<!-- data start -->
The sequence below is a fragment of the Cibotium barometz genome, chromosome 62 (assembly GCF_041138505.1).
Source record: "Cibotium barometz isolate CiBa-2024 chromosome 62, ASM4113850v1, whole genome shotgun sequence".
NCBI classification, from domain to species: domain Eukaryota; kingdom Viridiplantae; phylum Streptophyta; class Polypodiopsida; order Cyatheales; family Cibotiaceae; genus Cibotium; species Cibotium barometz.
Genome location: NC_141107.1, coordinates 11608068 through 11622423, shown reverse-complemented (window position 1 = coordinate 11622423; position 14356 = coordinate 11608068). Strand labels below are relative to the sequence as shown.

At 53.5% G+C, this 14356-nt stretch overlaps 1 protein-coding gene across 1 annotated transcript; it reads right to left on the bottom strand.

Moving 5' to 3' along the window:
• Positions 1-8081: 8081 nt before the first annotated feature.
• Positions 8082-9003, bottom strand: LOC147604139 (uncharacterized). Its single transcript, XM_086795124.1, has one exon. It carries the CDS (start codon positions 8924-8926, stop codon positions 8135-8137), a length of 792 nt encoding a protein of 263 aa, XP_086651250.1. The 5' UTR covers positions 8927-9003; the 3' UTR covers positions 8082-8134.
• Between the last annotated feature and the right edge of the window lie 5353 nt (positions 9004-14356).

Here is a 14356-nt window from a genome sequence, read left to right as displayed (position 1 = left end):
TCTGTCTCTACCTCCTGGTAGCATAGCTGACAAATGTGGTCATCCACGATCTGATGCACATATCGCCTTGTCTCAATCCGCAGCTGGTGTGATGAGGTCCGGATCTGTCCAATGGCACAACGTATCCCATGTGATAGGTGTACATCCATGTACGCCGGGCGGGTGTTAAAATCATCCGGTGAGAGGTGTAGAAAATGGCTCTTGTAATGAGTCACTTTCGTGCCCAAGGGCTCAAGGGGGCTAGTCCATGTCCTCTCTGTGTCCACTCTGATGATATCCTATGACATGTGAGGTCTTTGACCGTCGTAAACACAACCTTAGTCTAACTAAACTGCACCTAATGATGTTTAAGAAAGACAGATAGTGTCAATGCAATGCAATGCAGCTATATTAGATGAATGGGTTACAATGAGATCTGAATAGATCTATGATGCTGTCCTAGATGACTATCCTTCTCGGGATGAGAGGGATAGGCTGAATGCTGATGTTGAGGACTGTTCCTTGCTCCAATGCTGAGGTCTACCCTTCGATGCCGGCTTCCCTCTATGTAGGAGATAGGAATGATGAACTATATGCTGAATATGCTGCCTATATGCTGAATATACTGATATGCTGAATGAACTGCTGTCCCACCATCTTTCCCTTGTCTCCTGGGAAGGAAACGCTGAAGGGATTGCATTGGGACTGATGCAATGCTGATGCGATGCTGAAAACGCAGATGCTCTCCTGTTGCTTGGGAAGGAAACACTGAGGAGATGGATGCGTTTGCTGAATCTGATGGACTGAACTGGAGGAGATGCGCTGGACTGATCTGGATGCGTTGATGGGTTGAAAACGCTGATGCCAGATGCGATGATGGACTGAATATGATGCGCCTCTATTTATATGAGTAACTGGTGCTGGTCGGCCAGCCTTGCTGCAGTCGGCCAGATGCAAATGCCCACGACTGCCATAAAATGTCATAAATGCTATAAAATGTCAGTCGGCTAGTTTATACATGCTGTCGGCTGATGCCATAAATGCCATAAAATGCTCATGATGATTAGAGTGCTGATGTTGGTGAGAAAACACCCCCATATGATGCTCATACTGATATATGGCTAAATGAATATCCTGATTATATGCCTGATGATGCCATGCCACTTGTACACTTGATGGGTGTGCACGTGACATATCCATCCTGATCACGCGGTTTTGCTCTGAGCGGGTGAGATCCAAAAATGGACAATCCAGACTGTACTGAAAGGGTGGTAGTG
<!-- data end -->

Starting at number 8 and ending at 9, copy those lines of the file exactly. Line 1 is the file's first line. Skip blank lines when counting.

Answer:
• Positions 8082-9003, bottom strand: LOC147604139 (uncharacterized). Its single transcript, XM_086795124.1, has one exon. It carries the CDS (start codon positions 8924-8926, stop codon positions 8135-8137), a length of 792 nt encoding a protein of 263 aa, XP_086651250.1. The 5' UTR covers positions 8927-9003; the 3' UTR covers positions 8082-8134.
• Between the last annotated feature and the right edge of the window lie 5353 nt (positions 9004-14356).